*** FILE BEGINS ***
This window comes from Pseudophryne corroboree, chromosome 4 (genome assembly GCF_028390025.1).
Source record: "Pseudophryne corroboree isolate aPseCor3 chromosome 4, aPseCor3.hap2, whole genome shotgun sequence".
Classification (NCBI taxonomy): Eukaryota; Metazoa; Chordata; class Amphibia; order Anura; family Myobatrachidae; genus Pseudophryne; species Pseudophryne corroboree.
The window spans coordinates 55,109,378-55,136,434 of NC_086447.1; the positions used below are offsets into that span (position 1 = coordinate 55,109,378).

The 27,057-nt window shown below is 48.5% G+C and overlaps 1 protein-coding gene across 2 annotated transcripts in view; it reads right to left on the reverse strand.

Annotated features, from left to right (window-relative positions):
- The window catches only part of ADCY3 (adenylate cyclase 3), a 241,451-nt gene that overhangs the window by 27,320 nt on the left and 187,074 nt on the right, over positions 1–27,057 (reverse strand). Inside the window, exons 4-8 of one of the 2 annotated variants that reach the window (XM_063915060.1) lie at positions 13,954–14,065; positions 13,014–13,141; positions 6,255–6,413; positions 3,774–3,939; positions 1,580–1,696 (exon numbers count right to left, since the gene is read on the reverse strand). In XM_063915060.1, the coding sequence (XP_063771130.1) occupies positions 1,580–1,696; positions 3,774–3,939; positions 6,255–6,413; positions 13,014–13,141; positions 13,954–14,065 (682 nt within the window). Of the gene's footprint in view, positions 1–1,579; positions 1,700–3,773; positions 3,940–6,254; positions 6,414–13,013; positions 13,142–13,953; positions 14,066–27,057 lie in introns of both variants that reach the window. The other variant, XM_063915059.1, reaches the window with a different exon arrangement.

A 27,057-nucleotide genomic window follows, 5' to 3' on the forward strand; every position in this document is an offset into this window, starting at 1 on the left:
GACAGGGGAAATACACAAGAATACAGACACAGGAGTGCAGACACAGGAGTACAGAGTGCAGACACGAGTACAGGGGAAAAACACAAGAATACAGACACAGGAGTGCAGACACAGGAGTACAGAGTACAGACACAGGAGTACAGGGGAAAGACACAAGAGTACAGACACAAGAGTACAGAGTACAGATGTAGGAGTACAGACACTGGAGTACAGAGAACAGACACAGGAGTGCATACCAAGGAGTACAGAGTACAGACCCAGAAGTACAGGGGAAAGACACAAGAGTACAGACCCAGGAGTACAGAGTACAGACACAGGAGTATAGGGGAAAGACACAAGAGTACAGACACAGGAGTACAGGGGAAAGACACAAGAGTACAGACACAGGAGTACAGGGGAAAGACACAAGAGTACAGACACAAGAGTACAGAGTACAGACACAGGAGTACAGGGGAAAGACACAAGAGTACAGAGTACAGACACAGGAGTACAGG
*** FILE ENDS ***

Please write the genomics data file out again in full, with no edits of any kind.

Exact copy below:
This window comes from Pseudophryne corroboree, chromosome 4 (genome assembly GCF_028390025.1).
Source record: "Pseudophryne corroboree isolate aPseCor3 chromosome 4, aPseCor3.hap2, whole genome shotgun sequence".
Classification (NCBI taxonomy): Eukaryota; Metazoa; Chordata; class Amphibia; order Anura; family Myobatrachidae; genus Pseudophryne; species Pseudophryne corroboree.
The window spans coordinates 55,109,378-55,136,434 of NC_086447.1; the positions used below are offsets into that span (position 1 = coordinate 55,109,378).

The 27,057-nt window shown below is 48.5% G+C and overlaps 1 protein-coding gene across 2 annotated transcripts in view; it reads right to left on the reverse strand.

Annotated features, from left to right (window-relative positions):
- The window catches only part of ADCY3 (adenylate cyclase 3), a 241,451-nt gene that overhangs the window by 27,320 nt on the left and 187,074 nt on the right, over positions 1–27,057 (reverse strand). Inside the window, exons 4-8 of one of the 2 annotated variants that reach the window (XM_063915060.1) lie at positions 13,954–14,065; positions 13,014–13,141; positions 6,255–6,413; positions 3,774–3,939; positions 1,580–1,696 (exon numbers count right to left, since the gene is read on the reverse strand). In XM_063915060.1, the coding sequence (XP_063771130.1) occupies positions 1,580–1,696; positions 3,774–3,939; positions 6,255–6,413; positions 13,014–13,141; positions 13,954–14,065 (682 nt within the window). Of the gene's footprint in view, positions 1–1,579; positions 1,700–3,773; positions 3,940–6,254; positions 6,414–13,013; positions 13,142–13,953; positions 14,066–27,057 lie in introns of both variants that reach the window. The other variant, XM_063915059.1, reaches the window with a different exon arrangement.

A 27,057-nucleotide genomic window follows, 5' to 3' on the forward strand; every position in this document is an offset into this window, starting at 1 on the left:
GACAGGGGAAATACACAAGAATACAGACACAGGAGTGCAGACACAGGAGTACAGAGTGCAGACACGAGTACAGGGGAAAAACACAAGAATACAGACACAGGAGTGCAGACACAGGAGTACAGAGTACAGACACAGGAGTACAGGGGAAAGACACAAGAGTACAGACACAAGAGTACAGAGTACAGATGTAGGAGTACAGACACTGGAGTACAGAGAACAGACACAGGAGTGCATACCAAGGAGTACAGAGTACAGACCCAGAAGTACAGGGGAAAGACACAAGAGTACAGACCCAGGAGTACAGAGTACAGACACAGGAGTATAGGGGAAAGACACAAGAGTACAGACACAGGAGTACAGGGGAAAGACACAAGAGTACAGACACAGGAGTACAGGGGAAAGACACAAGAGTACAGACACAAGAGTACAGAGTACAGACACAGGAGTACAGGGGAAAGACACAAGAGTACAGAGTACAGACACAGGAGTACAGG